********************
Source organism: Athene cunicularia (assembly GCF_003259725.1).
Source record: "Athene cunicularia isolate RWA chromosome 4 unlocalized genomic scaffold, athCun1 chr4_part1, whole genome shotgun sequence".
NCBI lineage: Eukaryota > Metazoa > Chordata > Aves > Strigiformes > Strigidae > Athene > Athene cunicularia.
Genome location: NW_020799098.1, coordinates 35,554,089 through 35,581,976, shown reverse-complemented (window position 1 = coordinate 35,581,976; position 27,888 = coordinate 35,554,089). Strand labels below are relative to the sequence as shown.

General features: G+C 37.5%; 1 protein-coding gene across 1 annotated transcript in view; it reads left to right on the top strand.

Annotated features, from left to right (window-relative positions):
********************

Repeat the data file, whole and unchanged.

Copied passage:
Source organism: Athene cunicularia (assembly GCF_003259725.1).
Source record: "Athene cunicularia isolate RWA chromosome 4 unlocalized genomic scaffold, athCun1 chr4_part1, whole genome shotgun sequence".
NCBI lineage: Eukaryota > Metazoa > Chordata > Aves > Strigiformes > Strigidae > Athene > Athene cunicularia.
Genome location: NW_020799098.1, coordinates 35,554,089 through 35,581,976, shown reverse-complemented (window position 1 = coordinate 35,581,976; position 27,888 = coordinate 35,554,089). Strand labels below are relative to the sequence as shown.

General features: G+C 37.5%; 1 protein-coding gene across 1 annotated transcript in view; it reads left to right on the top strand.

Annotated features, from left to right (window-relative positions):